Construction on SR-36 is about 45 percent done and the project is halfway through the time allotted, said Ed Rock, project engineer. With $8.3 million of the $16 million budget, spent, “we’re about where we want to be.”
Rock, and Justin Smart, Utah Department of Transportation (UDOT) public involvement coordinator, updated Tooele City Councilmen on the venture Wednesday during their regularly scheduled meeting.
A wetter-than-average winter has slowed the UDOT project down slightly, Rock said. The original schedule had the job finished by mid-July of 2005. But at the current rate of construction, the road will not be completed until mid-August. While this is a month behind the original schedule, it fits within the contracted period, he said.
However, plans are under way to accelerate the work to meet the mid-July deadline. “In April when we get warmer weather, we may be running trucks 24 hours a day,” Rock said. April will also bring a greater impact to Tooele City residents when paving on the road between 1000 North to the railroad viaduct is expected to cause some traffic slowdowns.
While some inconvenience is inevitable, Smart told council-men his job is to keep life “as pleasant as possible” during the project.
Current information about road construction will be made available through a website linked to the Tooele City website, he said. This information will be updated weekly. A community coordination team has also been assembled to keep UDOT informed on a grassroots level, Smart said.
“We’re happy you are doing it and we hope you get it done on time and get out,” said Michael Johnson, city council chairman.
In other discussions, Gerald Webster, director of public works, said winter precipitation totals in Tooele are 134 percent of normal. “Even if it quits by April we should be at average,” he said.
Although Tooele is seeing an above average year, water levels in most city wells are still dropping, a result of the five years of drought. It will take two to five good water years to refill the wells, he said. But the #12 well, a bedrock well, has stopped its decline. “It looks like we have turned the corner.”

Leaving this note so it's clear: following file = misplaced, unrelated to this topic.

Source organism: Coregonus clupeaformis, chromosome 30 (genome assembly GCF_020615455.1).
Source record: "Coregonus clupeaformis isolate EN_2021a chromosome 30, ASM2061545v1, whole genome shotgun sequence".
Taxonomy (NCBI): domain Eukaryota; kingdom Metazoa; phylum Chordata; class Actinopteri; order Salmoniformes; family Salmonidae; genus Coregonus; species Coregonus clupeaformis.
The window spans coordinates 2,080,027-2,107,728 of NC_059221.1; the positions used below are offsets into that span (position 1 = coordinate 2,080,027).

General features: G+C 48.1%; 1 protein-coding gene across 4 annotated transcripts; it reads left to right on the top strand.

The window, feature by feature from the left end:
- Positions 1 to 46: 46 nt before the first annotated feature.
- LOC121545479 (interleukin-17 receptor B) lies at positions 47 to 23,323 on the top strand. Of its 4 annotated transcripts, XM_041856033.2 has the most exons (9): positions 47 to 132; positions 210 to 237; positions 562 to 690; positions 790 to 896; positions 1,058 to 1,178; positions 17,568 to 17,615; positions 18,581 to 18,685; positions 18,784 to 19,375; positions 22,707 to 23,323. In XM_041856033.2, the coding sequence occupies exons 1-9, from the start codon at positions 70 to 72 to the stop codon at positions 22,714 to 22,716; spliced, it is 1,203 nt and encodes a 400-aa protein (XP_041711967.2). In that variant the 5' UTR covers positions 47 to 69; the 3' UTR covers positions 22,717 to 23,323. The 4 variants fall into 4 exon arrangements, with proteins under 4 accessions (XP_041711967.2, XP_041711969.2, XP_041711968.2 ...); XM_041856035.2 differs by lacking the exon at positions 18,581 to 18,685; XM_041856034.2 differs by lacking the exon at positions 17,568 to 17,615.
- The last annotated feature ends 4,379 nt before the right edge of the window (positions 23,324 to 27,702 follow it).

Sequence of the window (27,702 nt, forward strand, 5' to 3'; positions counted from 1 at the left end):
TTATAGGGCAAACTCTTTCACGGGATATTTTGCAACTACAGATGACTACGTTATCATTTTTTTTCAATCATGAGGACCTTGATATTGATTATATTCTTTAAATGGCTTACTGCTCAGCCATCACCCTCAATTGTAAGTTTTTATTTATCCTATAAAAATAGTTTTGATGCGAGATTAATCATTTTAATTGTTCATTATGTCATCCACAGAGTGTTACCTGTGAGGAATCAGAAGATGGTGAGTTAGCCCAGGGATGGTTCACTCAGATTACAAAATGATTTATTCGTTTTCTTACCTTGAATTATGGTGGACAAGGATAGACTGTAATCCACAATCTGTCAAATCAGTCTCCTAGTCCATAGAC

Even with his guarded optimism, he said it looks like the city should continue water scheduling through the summer of 2005. When Johnson expressed concern about citizen cooperation with the water scheduling, Webster replied, “Actually, the citizens reacted fairly well last year”
Few citizens had comments on a public hearing about issuing sales tax bonds in an amount not to exceed $2,750,000. One woman in attendance asked for clarification of the procedure. A second questioned what project had been discussed in connection with the bond. Johnson said the council had discussed putting the money into soccer fields, girls’ softball fields and regional parks, but nothing had yet been decided.
After a short, low key discussion of the proposed bond, Johnson said “it looks like people are comfortable with this.” The council agreed to vote on the bond during their next meeting.
Mayor Charlie Roberts was given authorization to sign the bylaws of the Tooele Valley Rural Planning Organization. Council members also agreed to authorize matching funds for the organization.
City Councilmen tabled a decision to adopt an ordinance on apartment designs pending a public hearing on the matter.